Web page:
Todd Phillips, who rose to notice making dumb comedy films before receiving critical acclaim for Joker, has said he’s stopped doing comedies because the modern world is such a minefield of potentially contentious issues that people can’t wait to get outraged about. It seems he’s not the only one, but once you get past the considerable cognitive dissonance of the director of Austin Powers: The Spy Who Shagged Me making a largely serious film about sexual harassment, there are many good things about Bombshell. Certainly one of the most noticeable things about it is the extent to which various members of the cast have been slathered in prosthetic make-up to make them look more like other people. I suspect the effect may be rather lost on audiences outside of the US, for here in the UK at least the likes of Megyn Kelly and Gretchen Carlson are virtually unknown: Nicole Kidman just looks like Nicole Kidman with a distractingly fake chin (I think), while Charlise Theron is bemusingly difficult to recognise. That said, there is some fun to be had when Malcolm McDowell turns up as Rupert Murdoch – McDowell certainly seems to be enjoying himself, although I am not sure his ten-minute cameo warrants his prominence in the credits.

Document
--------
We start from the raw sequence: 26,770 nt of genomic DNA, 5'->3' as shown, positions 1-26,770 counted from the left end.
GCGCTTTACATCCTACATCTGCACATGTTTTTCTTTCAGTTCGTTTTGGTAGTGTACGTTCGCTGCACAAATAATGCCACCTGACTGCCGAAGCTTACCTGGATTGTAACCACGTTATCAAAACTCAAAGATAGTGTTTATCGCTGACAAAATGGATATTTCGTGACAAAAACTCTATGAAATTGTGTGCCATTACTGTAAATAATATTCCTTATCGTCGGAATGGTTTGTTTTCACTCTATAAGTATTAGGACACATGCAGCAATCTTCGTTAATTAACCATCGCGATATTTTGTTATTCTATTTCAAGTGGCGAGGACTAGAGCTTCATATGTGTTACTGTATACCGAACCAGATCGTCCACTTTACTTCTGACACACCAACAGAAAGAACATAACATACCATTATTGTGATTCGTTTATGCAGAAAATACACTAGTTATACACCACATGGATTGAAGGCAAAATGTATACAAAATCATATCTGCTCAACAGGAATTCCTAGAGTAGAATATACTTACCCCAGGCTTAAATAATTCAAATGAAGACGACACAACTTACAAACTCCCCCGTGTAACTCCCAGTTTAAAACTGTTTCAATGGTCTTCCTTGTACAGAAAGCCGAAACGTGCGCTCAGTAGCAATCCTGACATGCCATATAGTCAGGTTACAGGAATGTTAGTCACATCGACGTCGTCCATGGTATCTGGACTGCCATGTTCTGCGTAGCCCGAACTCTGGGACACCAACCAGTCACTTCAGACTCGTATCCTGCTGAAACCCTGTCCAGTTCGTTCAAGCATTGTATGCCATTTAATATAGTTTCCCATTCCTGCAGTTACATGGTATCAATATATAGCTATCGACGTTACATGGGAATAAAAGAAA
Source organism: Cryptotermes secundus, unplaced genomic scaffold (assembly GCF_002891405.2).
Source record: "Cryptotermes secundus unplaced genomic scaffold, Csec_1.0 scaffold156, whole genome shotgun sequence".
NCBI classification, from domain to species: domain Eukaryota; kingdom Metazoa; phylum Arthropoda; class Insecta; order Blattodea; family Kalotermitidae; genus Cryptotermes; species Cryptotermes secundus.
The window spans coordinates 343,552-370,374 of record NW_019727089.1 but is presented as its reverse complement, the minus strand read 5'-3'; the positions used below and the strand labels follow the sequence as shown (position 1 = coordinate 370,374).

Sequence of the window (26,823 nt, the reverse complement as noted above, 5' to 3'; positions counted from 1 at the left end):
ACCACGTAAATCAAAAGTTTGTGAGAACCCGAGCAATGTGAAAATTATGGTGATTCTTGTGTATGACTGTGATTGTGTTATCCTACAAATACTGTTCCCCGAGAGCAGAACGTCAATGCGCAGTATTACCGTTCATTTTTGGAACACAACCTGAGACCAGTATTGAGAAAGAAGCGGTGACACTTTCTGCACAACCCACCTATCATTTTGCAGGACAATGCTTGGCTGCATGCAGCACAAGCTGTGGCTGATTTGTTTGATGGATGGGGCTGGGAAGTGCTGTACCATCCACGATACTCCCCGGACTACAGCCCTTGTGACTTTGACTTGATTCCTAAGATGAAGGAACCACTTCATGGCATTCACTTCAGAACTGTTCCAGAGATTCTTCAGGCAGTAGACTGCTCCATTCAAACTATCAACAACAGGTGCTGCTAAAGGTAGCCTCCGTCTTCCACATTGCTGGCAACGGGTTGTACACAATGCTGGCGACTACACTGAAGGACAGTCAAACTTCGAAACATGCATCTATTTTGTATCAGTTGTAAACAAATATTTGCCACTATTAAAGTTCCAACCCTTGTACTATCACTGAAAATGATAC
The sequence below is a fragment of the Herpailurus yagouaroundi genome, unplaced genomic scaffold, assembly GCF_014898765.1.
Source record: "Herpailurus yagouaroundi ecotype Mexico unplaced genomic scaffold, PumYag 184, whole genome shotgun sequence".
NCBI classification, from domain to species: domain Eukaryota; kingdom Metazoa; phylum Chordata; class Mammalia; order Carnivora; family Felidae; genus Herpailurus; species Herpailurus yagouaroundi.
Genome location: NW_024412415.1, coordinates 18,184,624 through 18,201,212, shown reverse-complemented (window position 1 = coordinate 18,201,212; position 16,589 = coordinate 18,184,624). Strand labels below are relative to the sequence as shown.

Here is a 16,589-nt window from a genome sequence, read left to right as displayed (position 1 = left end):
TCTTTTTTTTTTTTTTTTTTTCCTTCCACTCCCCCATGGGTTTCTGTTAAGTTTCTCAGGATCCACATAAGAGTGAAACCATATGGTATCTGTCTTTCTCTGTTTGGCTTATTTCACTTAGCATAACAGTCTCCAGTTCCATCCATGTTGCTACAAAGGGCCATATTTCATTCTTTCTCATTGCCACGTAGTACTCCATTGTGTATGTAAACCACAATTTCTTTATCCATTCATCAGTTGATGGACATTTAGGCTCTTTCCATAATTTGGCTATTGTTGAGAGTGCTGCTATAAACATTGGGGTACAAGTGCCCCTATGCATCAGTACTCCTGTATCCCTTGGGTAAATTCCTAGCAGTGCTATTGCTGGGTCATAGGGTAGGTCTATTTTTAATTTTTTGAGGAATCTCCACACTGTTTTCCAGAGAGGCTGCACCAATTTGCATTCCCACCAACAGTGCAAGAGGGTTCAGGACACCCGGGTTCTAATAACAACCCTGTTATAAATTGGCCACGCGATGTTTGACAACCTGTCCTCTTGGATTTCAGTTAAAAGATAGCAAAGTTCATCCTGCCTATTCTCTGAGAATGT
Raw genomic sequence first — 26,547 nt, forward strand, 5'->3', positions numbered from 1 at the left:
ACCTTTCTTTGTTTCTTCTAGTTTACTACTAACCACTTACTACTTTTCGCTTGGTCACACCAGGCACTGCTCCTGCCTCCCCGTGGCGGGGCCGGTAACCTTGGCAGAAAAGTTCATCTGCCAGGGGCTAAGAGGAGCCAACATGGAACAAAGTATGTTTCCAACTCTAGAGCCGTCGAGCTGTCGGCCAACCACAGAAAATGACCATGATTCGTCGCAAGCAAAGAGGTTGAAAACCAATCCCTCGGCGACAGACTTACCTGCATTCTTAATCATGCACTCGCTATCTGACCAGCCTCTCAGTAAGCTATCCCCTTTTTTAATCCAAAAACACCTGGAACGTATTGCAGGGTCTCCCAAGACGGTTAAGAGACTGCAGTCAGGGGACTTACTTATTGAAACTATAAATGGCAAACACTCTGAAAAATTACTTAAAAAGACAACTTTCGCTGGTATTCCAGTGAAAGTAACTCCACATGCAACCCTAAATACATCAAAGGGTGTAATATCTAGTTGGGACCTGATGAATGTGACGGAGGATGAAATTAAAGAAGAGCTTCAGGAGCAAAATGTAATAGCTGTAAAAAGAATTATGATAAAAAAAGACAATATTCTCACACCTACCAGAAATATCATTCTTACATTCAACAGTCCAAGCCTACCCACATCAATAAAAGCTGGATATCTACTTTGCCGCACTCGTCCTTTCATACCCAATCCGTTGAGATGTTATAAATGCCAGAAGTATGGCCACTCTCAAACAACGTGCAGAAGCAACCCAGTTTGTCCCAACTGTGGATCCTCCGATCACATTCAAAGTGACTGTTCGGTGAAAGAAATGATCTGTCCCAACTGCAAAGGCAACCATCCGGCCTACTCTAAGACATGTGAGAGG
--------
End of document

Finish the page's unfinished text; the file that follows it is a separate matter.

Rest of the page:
Not wearing any prosthetics at all, on the other hand, is Margot Robbie, who does give a very good performance. The issue is that she is playing a fictional character – a composite of various real people, to be sure, but still essentially, well, fictional. I am always very wary when makers of supposedly fact-based films start doing this sort of thing – it gives the impression that the true story they’ve decided to tell needs pepping up a bit, or otherwise adjusting in order to make it more commercial – ‘like giving Anne Frank a wacky best friend’, to quote someone whose name I have regrettably forgotten.  It also seems to me that there are ethical issues involved in showing a real person basically molesting a fictional character, in a movie depicting various other real people. To be fair, Bombshell takes great pains to make clear that the truth has been edited to make the movie – but it doesn’t go into much detail about exactly how.